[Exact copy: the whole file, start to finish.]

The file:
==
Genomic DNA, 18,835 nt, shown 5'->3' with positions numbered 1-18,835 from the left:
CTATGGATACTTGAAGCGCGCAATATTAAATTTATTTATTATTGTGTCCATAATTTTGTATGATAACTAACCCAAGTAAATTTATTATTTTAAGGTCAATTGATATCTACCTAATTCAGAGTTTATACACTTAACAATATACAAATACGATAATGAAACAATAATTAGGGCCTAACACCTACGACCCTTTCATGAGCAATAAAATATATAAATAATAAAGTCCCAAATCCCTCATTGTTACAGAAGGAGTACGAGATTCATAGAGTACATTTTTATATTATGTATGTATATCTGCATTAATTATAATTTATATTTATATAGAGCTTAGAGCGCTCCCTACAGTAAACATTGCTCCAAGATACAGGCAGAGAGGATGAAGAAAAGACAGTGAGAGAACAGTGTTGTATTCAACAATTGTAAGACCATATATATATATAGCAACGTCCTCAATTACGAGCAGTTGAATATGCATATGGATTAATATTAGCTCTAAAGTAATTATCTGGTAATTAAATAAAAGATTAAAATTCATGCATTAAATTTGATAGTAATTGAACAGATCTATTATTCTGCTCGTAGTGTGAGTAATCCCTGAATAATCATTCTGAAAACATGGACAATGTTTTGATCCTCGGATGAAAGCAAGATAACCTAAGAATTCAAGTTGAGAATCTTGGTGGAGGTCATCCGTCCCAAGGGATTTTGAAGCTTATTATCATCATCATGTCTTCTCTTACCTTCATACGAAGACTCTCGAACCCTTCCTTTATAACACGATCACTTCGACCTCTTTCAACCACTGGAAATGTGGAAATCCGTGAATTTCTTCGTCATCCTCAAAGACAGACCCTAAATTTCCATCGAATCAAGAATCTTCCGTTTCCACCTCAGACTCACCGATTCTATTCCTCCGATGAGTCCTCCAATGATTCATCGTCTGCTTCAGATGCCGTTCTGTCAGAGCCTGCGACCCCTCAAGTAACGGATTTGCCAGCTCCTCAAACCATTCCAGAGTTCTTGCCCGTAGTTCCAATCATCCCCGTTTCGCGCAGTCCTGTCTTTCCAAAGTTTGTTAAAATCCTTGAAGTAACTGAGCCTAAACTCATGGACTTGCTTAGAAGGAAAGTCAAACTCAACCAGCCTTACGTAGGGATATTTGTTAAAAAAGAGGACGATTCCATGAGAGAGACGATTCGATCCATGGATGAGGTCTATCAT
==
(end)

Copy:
Genomic DNA, 18,835 nt, shown 5'->3' with positions numbered 1-18,835 from the left:
CTATGGATACTTGAAGCGCGCAATATTAAATTTATTTATTATTGTGTCCATAATTTTGTATGATAACTAACCCAAGTAAATTTATTATTTTAAGGTCAATTGATATCTACCTAATTCAGAGTTTATACACTTAACAATATACAAATACGATAATGAAACAATAATTAGGGCCTAACACCTACGACCCTTTCATGAGCAATAAAATATATAAATAATAAAGTCCCAAATCCCTCATTGTTACAGAAGGAGTACGAGATTCATAGAGTACATTTTTATATTATGTATGTATATCTGCATTAATTATAATTTATATTTATATAGAGCTTAGAGCGCTCCCTACAGTAAACATTGCTCCAAGATACAGGCAGAGAGGATGAAGAAAAGACAGTGAGAGAACAGTGTTGTATTCAACAATTGTAAGACCATATATATATATAGCAACGTCCTCAATTACGAGCAGTTGAATATGCATATGGATTAATATTAGCTCTAAAGTAATTATCTGGTAATTAAATAAAAGATTAAAATTCATGCATTAAATTTGATAGTAATTGAACAGATCTATTATTCTGCTCGTAGTGTGAGTAATCCCTGAATAATCATTCTGAAAACATGGACAATGTTTTGATCCTCGGATGAAAGCAAGATAACCTAAGAATTCAAGTTGAGAATCTTGGTGGAGGTCATCCGTCCCAAGGGATTTTGAAGCTTATTATCATCATCATGTCTTCTCTTACCTTCATACGAAGACTCTCGAACCCTTCCTTTATAACACGATCACTTCGACCTCTTTCAACCACTGGAAATGTGGAAATCCGTGAATTTCTTCGTCATCCTCAAAGACAGACCCTAAATTTCCATCGAATCAAGAATCTTCCGTTTCCACCTCAGACTCACCGATTCTATTCCTCCGATGAGTCCTCCAATGATTCATCGTCTGCTTCAGATGCCGTTCTGTCAGAGCCTGCGACCCCTCAAGTAACGGATTTGCCAGCTCCTCAAACCATTCCAGAGTTCTTGCCCGTAGTTCCAATCATCCCCGTTTCGCGCAGTCCTGTCTTTCCAAAGTTTGTTAAAATCCTTGAAGTAACTGAGCCTAAACTCATGGACTTGCTTAGAAGGAAAGTCAAACTCAACCAGCCTTACGTAGGGATATTTGTTAAAAAAGAGGACGATTCCATGAGAGAGACGATTCGATCCATGGATGAGGTCTATCAT